However, Matthew pictures Peter saying, “You are the Christ, the Son of the living God.” The claim that Jesus is God’s son is a claim of Jesus’ divinity. Matthew pictures Peter having a postresurrection understanding during Jesus’ public ministry. Matthew then draws attention to the depth of Peter’s insight by including a passage that does not appear in the other Gospels. Jesus says to Peter, “Blessed are you, Simon son of Jonah. For flesh and blood has not revealed this to you, but my heavenly Father.” Jesus then delegates unique authority to Peter. Jesus says, “And so I say to you, you are Peter, and upon this rock I will build my Church, and the gates of the netherworld shall not prevail against it.” Why does Matthew’s account differ so radically from the other accounts?

Matthew is writing his Gospel about AD 80. Jesus is no longer living on earth. So the question that Matthew’s audience has about Jesus is also a question that they have about Jesus’ disciples. From whom did they receive their authority? Is it from God? In today’s story Matthew makes it very clear that Peter, who after the resurrection had a unique role of leadership in the early church, received the authority to do what he did from Jesus, and Jesus received his authority from God, his Father.

In Matthew’s Gospel Jesus gives Peter the power to bind and loose. “I will give you the keys to the Kingdom of heaven. Whatever you bind on earth shall be bound in heaven; and whatever you loose on earth shall be loosed in heaven.” What does this mean? Scripture scholars suggest a variety of possibilities. Does it mean the power to forgive or refuse to forgive sin? This seems unlikely since, a little later in Matthew’s Gospel, Peter will be admonished to be always willing to forgive sin (see Matt 18:22).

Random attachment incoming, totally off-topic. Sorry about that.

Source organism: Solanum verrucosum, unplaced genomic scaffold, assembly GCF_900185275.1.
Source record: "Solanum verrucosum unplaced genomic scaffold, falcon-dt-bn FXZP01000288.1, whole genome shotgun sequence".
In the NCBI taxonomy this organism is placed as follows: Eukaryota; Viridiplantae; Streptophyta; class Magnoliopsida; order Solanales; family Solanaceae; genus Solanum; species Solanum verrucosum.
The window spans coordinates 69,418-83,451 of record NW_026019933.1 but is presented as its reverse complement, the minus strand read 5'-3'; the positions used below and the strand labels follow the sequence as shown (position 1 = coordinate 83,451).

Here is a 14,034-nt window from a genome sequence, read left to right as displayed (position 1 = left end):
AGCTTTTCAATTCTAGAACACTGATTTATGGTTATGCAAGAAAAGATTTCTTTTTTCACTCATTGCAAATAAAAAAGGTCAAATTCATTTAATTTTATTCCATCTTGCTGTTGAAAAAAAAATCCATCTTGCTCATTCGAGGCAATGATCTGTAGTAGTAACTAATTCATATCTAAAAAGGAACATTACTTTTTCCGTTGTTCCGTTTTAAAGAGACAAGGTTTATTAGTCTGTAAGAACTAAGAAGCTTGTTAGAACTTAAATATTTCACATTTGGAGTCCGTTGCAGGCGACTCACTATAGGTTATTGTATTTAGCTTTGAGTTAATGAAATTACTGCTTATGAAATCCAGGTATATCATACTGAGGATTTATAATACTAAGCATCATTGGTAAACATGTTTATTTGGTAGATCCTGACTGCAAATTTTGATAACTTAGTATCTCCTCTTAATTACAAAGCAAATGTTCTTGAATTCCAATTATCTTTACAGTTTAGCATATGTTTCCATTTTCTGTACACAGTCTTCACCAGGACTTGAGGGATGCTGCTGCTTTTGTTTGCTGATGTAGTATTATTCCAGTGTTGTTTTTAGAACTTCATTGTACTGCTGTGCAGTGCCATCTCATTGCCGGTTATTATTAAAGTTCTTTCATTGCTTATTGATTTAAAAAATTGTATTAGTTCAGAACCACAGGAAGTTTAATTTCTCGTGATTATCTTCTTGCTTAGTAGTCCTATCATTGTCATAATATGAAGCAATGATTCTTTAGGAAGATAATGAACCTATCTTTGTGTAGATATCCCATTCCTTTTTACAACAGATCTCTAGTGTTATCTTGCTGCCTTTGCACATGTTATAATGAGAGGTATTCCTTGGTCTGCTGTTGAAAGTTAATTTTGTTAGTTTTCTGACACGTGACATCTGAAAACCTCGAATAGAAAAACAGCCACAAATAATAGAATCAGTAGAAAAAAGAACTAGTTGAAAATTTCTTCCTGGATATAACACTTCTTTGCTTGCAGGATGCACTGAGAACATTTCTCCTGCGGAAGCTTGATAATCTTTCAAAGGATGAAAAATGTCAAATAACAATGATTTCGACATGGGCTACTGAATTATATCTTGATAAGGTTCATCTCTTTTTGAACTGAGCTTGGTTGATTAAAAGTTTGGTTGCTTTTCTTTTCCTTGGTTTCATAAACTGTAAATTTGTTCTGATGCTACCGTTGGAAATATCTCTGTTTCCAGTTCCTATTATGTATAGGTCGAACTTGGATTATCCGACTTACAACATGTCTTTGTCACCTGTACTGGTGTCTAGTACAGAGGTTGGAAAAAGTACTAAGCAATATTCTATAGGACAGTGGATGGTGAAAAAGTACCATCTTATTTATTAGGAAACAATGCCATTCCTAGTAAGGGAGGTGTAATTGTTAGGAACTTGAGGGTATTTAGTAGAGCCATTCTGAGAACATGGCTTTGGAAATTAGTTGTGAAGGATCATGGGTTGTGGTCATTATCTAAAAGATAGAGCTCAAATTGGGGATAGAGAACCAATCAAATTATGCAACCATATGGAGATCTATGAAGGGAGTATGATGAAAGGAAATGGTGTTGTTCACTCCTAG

Does the power to bind and loose mean the power to perform exorcisms? This is a possibility. The same power is given to the other disciples later in the Gospel (see Matt 18:18). A person who is exorcised is loosed from the power of evil. Does it mean the power to legislate? One way the church exercises its teaching function is to legislate, to name those behaviors that lead to life, and to make rules that forbid the opposite behaviors. Perhaps the power to bind and loose means to excommunicate as a way of encouraging repentance. All of these meanings of “to bind and loose” are possibilities. In all cases Peter and the church are to exercise authority just as Jesus did: as a means of revealing God’s love.

Church Unity in Diversity

Pat Marrin

Christianity is a religion grounded in history. It is based not just on ideas or visions but on the person of Jesus Christ, whom we believe to be God appearing in human history. The Catholic Church also claims a unique historical grounding in the apostles Peter and Paul, who are linked directly to Jesus by call and conversion to proclaim his message to the world. The city of Rome makes a further unique claim to special leadership by asserting that both Peter and Paul were martyred there. Peter, identified by Jesus as the rock on whom the church was founded (Matt 16:18), is held to be the first in a long line of popes Roman Catholics say are the true vicars of Christ on earth. What the church claims historically it celebrates liturgically in today’s Solemnity of Peter and Paul, Apostles.